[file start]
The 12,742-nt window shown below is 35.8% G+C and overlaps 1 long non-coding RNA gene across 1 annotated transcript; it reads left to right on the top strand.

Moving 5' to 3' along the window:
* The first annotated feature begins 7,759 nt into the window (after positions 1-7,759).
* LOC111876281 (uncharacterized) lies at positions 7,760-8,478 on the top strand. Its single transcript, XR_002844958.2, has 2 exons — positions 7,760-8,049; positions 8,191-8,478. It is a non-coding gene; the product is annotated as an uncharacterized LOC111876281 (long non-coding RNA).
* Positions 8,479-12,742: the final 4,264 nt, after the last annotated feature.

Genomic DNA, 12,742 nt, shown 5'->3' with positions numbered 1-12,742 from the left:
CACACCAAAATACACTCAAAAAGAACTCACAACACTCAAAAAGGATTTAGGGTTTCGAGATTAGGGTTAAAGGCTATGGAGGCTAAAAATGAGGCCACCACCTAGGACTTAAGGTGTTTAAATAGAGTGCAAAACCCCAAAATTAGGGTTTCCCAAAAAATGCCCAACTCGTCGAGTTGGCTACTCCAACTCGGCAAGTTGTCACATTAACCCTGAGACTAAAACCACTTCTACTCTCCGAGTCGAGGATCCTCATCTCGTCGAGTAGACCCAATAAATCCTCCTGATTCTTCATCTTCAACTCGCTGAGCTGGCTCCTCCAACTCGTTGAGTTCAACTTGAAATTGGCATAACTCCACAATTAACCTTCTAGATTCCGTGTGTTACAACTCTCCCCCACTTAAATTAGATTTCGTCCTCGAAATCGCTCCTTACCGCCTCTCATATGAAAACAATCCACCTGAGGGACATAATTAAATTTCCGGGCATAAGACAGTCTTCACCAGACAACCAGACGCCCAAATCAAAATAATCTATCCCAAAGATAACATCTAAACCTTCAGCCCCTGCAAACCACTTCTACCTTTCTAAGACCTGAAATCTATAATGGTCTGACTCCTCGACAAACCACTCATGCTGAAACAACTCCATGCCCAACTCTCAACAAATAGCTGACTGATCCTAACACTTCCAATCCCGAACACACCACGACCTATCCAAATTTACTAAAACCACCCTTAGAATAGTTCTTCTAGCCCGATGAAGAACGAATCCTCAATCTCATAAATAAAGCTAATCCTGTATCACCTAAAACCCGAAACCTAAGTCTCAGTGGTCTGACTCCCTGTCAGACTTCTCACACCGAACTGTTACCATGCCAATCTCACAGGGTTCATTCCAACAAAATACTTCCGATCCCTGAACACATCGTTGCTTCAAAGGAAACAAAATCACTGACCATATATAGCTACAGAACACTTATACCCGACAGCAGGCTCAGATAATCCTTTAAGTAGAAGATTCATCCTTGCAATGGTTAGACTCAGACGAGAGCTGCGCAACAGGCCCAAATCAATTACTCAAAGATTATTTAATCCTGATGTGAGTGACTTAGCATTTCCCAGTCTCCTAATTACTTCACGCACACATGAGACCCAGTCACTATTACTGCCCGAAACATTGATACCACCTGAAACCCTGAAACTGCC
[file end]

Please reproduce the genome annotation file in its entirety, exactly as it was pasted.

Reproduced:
The 12,742-nt window shown below is 35.8% G+C and overlaps 1 long non-coding RNA gene across 1 annotated transcript; it reads left to right on the top strand.

Moving 5' to 3' along the window:
* The first annotated feature begins 7,759 nt into the window (after positions 1-7,759).
* LOC111876281 (uncharacterized) lies at positions 7,760-8,478 on the top strand. Its single transcript, XR_002844958.2, has 2 exons — positions 7,760-8,049; positions 8,191-8,478. It is a non-coding gene; the product is annotated as an uncharacterized LOC111876281 (long non-coding RNA).
* Positions 8,479-12,742: the final 4,264 nt, after the last annotated feature.

Genomic DNA, 12,742 nt, shown 5'->3' with positions numbered 1-12,742 from the left:
CACACCAAAATACACTCAAAAAGAACTCACAACACTCAAAAAGGATTTAGGGTTTCGAGATTAGGGTTAAAGGCTATGGAGGCTAAAAATGAGGCCACCACCTAGGACTTAAGGTGTTTAAATAGAGTGCAAAACCCCAAAATTAGGGTTTCCCAAAAAATGCCCAACTCGTCGAGTTGGCTACTCCAACTCGGCAAGTTGTCACATTAACCCTGAGACTAAAACCACTTCTACTCTCCGAGTCGAGGATCCTCATCTCGTCGAGTAGACCCAATAAATCCTCCTGATTCTTCATCTTCAACTCGCTGAGCTGGCTCCTCCAACTCGTTGAGTTCAACTTGAAATTGGCATAACTCCACAATTAACCTTCTAGATTCCGTGTGTTACAACTCTCCCCCACTTAAATTAGATTTCGTCCTCGAAATCGCTCCTTACCGCCTCTCATATGAAAACAATCCACCTGAGGGACATAATTAAATTTCCGGGCATAAGACAGTCTTCACCAGACAACCAGACGCCCAAATCAAAATAATCTATCCCAAAGATAACATCTAAACCTTCAGCCCCTGCAAACCACTTCTACCTTTCTAAGACCTGAAATCTATAATGGTCTGACTCCTCGACAAACCACTCATGCTGAAACAACTCCATGCCCAACTCTCAACAAATAGCTGACTGATCCTAACACTTCCAATCCCGAACACACCACGACCTATCCAAATTTACTAAAACCACCCTTAGAATAGTTCTTCTAGCCCGATGAAGAACGAATCCTCAATCTCATAAATAAAGCTAATCCTGTATCACCTAAAACCCGAAACCTAAGTCTCAGTGGTCTGACTCCCTGTCAGACTTCTCACACCGAACTGTTACCATGCCAATCTCACAGGGTTCATTCCAACAAAATACTTCCGATCCCTGAACACATCGTTGCTTCAAAGGAAACAAAATCACTGACCATATATAGCTACAGAACACTTATACCCGACAGCAGGCTCAGATAATCCTTTAAGTAGAAGATTCATCCTTGCAATGGTTAGACTCAGACGAGAGCTGCGCAACAGGCCCAAATCAATTACTCAAAGATTATTTAATCCTGATGTGAGTGACTTAGCATTTCCCAGTCTCCTAATTACTTCACGCACACATGAGACCCAGTCACTATTACTGCCCGAAACATTGATACCACCTGAAACCCTGAAACTGCC